THE truckers lost the battle but not the war. The senseless Covid-19 regime and the authoritarian and often nasty misrule by Justin Trudeau will have lasting impact on Canadian society. Unlike other prominent pandemic performers including Mark Rutte, Boris Johnson, Nicola Sturgeon, Jacinda Ardern and Sanna Marin, Trudeau remains in post, but he is heckled whenever seen in public. His days are surely numbered.
Canadian public health officials are reeling from the publication of an investigation in the BMJ criticising the country’s Covid-19 response. The few perceived positives include ‘the involvement of women in decision making’ (although that would be of little consolation to the activist Tamara Lich, who is due to go on trial next month on charges connected to the truckers’ protest against vaccine mandates). The report noted the lack of ‘an independent, federal inquiry’, allowing ‘others to step into the frame’.
Last year, Trudeau’s use of the Emergency Act brutally to subdue the truckers was scrutinised by a public inquiry, with the preposterous verdict that the federal government had reached the ‘very high threshold’ for such action. Here was the establishment marking its own homework. Concerns have been raised in the UK about the behaviour of banks following Nigel Farage’s exposé of Coutts, but in Canada it was government policy to close accounts of anyone involved in the truckers’ rebellion. Showing little remorse for three years of abject tyranny, presumably the Trudeau administration wants to be credited with competent handling of a crisis, with tough but difficult decisions taken.
However the BMJ report is not concerned with state persecution of peaceful protesters, focusing instead on lack of sensitivity to marginalised groups. The authors assert that ‘Canada is among the healthiest and most diverse nations in the world’, that ‘multiculturalism is protected in national law’ and that ‘amongst a population of 40million people about a quarter are foreign-born’. What is the relevance of this to lockdown and forced injection of experimental mRNA vaccines?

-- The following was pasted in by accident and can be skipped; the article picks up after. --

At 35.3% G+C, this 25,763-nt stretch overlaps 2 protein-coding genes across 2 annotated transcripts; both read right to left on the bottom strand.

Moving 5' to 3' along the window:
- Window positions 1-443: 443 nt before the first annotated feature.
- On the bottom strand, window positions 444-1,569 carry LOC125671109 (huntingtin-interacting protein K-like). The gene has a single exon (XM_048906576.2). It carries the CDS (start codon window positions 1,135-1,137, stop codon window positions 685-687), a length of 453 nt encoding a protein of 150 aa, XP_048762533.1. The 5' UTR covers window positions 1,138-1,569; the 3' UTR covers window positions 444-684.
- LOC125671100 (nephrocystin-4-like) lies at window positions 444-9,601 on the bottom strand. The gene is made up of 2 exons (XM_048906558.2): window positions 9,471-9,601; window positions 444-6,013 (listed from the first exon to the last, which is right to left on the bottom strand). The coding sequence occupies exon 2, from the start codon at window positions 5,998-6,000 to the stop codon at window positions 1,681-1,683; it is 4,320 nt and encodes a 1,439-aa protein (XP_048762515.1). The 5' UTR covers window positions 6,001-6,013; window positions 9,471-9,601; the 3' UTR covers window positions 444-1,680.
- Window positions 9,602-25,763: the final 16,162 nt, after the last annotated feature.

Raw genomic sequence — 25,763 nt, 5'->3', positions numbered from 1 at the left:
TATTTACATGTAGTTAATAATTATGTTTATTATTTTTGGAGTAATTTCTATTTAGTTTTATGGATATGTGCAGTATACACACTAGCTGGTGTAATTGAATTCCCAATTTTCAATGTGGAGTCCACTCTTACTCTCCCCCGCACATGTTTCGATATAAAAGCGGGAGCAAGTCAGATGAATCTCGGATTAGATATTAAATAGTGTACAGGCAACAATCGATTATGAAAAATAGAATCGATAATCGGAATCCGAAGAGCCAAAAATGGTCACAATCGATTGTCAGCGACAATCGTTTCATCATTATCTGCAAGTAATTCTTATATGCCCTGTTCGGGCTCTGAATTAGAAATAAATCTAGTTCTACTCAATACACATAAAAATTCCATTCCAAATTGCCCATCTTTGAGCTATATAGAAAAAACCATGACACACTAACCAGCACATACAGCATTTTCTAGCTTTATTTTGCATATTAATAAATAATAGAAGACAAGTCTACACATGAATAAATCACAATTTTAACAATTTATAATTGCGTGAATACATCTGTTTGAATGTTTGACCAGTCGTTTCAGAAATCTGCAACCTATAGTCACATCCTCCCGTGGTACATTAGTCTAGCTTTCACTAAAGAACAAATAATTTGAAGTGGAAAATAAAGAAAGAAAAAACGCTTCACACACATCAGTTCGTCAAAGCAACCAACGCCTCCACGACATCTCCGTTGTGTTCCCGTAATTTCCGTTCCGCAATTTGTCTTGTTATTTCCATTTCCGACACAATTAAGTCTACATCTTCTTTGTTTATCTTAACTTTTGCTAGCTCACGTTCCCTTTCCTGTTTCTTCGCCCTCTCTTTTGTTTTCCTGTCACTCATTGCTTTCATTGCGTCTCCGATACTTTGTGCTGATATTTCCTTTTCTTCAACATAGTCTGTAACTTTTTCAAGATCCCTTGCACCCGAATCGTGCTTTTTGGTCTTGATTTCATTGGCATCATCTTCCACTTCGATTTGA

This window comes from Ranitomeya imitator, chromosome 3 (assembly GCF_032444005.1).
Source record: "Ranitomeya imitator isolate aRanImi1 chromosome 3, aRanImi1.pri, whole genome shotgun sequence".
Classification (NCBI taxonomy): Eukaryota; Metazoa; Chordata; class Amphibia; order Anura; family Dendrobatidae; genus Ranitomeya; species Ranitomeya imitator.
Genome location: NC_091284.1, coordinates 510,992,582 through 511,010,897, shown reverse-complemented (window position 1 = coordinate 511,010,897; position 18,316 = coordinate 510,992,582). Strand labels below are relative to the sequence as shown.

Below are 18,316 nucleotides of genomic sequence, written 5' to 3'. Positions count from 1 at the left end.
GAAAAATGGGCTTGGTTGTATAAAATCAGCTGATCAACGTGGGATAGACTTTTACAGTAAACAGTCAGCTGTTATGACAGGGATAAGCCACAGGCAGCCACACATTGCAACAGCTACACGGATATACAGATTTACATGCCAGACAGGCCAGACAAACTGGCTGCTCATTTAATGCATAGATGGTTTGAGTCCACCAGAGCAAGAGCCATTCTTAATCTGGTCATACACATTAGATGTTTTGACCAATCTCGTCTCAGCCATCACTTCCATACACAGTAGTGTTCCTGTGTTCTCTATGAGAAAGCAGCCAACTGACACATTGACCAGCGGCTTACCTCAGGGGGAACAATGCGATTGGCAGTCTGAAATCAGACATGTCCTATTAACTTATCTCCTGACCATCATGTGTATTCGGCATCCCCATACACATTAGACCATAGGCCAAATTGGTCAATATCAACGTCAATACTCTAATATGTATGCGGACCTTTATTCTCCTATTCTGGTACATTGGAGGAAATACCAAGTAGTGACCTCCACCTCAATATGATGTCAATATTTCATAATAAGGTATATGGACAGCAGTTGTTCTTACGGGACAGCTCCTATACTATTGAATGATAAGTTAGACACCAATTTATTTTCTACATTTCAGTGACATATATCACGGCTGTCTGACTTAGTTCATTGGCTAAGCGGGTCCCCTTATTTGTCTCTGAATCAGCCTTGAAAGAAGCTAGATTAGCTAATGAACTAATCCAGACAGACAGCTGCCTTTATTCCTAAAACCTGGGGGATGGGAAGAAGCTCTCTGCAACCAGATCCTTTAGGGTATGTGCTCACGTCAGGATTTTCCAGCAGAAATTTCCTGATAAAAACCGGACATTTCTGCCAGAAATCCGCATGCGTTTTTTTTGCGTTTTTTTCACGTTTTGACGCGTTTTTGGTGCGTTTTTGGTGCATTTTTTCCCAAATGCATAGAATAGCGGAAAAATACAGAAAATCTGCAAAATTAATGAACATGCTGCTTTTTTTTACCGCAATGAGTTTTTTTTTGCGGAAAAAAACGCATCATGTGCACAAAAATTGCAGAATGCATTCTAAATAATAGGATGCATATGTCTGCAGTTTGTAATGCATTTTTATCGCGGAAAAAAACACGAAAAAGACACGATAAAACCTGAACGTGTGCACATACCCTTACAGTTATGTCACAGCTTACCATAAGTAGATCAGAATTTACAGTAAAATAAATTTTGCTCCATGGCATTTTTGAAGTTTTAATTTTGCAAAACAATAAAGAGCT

Allegedly, immigrant and indigenous communities were treated particularly badly, but ‘what saved Canada was a largely willing and conforming populace that withstood stringent public health measures and achieved among the world’s highest levels of vaccination coverage’.
I suspect that the BMJ critique has ulterior motives. Arguably, it is to undermine what the authors refer to as the currently running ‘so-called National Citizens’ Inquiry’. The National Post highlighted the report’s disdain for the resistance movement:
‘According to the BMJ editorial the “National Citizens Inquiry (a citizen-led inquiry originally launched by former Reform Party leader Preston Manning) appears fuelled by vaccine safety misinformation and ideological concerns” about stringent COVID measures. The BMJ goes on to say it “is far from the full, national and public inquiry led by independent experts that Canada’s pandemic performance deserves”.’
This attitude will not surprise any critical thinker observing the UK government’s Covid-19 whitewash, which rather than engaging the multitude of sceptical views gave a platform to extremists of the ‘Independent Sage’ group. Few lessons will be learned from the BMJ report. Instead of incisive probing into the Canadian authorities, the purpose appears to be to swing the pendulum back from increasing citizens’ doubt to the official narrative that Covid-19 was a deadly contagion necessitating exceptional interference in lives and liberties.
Comments beneath the National Post article were mostly critical of the Canadian government, for example:
‘The Convoy demonstrated that the Federal Government was not following science, but was more interested in autocracy and bullying tactics that saw civil liberties suspended, even though science did not warrant such.’
‘The unvaccinated deserve a huge apology from everyone.’
The BMJ was one of many publishers to provide free access to Covid-related material during the pandemic. Although the peer-review system may have been biased against contrary evidence and argument, such literature remains independent of official bodies such as the World Health Organization, which the globalist technocrats are exploiting for a huge power-grab.
Nonetheless, the BMJ’s call for an ‘expert’ inquiry in Canada should be taken with a pinch of salt. Covid-19, like the contrived climate crisis, showed how ‘the science’ is deployed to suppress debate and fix truth to official narrative. A contrived ‘scientific consensus’ is no more valid as a representation of reality than a vote in parliament or a public opinion poll. As Carl Sagan said, appeals to authority should be rejected. Science is not a popularity contest but often (to quote Al Gore) ‘an inconvenient truth’.
The veneer of expertise has rubbed off, as has trust in government. Official inquiries will not expose the facts, falsehood and fraud of the Covid-19 regime, because the officials conducting such inquiries want to preserve their power. In the real world, however, it is the people who decide what is right and what is wrong. Increasingly they realise that their governments – and the privileged managerial-professional class – are working against them.
[The author would like to thank Nigel Jacklin for inspiration and insights]